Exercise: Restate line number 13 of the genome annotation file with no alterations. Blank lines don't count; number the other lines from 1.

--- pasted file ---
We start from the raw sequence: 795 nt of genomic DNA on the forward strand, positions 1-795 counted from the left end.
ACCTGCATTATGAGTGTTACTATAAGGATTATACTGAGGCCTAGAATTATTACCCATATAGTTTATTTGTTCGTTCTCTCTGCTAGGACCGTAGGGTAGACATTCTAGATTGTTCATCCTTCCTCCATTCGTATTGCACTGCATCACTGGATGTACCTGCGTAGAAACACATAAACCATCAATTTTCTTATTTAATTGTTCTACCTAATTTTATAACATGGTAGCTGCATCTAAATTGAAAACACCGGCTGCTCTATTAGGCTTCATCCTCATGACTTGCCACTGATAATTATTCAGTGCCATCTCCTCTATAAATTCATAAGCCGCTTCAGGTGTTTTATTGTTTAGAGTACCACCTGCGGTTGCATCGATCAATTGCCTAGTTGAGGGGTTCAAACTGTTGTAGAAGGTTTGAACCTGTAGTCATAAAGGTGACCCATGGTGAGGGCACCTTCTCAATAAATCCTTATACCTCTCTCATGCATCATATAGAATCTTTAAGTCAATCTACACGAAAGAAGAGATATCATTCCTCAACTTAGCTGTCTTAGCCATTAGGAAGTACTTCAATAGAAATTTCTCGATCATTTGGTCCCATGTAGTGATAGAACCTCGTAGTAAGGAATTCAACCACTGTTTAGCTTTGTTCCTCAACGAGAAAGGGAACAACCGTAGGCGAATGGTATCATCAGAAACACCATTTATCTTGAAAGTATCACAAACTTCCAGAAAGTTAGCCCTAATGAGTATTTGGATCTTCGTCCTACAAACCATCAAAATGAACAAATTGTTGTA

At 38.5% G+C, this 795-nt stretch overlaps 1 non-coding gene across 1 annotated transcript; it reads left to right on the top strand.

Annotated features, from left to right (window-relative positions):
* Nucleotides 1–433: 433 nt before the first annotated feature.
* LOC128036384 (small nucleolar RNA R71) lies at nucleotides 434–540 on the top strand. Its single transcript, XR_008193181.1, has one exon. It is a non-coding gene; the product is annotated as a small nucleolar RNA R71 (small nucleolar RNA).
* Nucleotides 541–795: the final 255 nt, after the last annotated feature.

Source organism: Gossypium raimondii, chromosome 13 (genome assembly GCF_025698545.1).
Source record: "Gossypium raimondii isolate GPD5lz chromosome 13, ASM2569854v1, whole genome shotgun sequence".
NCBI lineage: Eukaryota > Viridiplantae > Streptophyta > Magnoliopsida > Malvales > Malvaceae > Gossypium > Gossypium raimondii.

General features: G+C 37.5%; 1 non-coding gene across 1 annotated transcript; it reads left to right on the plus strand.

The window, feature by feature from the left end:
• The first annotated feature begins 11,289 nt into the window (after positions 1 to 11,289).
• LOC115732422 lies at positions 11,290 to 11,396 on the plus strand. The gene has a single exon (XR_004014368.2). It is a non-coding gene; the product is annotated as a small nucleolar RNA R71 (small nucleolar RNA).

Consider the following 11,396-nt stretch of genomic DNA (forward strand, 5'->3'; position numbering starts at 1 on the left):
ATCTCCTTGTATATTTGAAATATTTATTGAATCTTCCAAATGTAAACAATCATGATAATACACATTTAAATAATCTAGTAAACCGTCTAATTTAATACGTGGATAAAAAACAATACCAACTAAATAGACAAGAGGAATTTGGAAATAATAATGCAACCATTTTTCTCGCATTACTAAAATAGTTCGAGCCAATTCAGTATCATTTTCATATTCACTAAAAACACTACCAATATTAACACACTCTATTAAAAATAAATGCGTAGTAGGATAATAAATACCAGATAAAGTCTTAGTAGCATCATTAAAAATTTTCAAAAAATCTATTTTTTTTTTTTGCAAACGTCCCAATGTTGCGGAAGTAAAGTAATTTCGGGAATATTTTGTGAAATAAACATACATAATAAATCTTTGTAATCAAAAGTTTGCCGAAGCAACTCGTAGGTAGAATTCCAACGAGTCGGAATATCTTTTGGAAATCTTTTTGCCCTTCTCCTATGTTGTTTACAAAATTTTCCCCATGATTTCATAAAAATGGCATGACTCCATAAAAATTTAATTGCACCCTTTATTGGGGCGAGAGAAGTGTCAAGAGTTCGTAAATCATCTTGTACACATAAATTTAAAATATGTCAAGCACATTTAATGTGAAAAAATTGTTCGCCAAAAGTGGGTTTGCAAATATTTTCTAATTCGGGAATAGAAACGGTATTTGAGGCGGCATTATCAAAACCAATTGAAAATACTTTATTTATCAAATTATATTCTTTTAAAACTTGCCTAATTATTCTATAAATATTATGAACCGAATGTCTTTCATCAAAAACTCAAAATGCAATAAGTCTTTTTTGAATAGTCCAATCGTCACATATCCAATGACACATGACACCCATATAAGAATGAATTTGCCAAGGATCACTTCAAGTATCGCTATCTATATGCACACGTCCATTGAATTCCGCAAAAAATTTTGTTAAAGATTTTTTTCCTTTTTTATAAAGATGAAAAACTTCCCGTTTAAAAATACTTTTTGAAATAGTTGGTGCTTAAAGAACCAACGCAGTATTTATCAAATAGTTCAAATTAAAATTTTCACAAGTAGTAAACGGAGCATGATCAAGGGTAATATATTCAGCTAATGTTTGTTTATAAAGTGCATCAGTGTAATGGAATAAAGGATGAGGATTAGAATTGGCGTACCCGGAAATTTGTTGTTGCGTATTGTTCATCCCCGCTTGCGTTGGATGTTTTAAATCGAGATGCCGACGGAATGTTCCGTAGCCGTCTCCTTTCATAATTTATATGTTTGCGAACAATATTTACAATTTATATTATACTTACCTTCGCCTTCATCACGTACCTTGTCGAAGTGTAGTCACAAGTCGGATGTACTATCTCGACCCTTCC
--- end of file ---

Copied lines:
• The first annotated feature begins 11,289 nt into the window (after positions 1 to 11,289).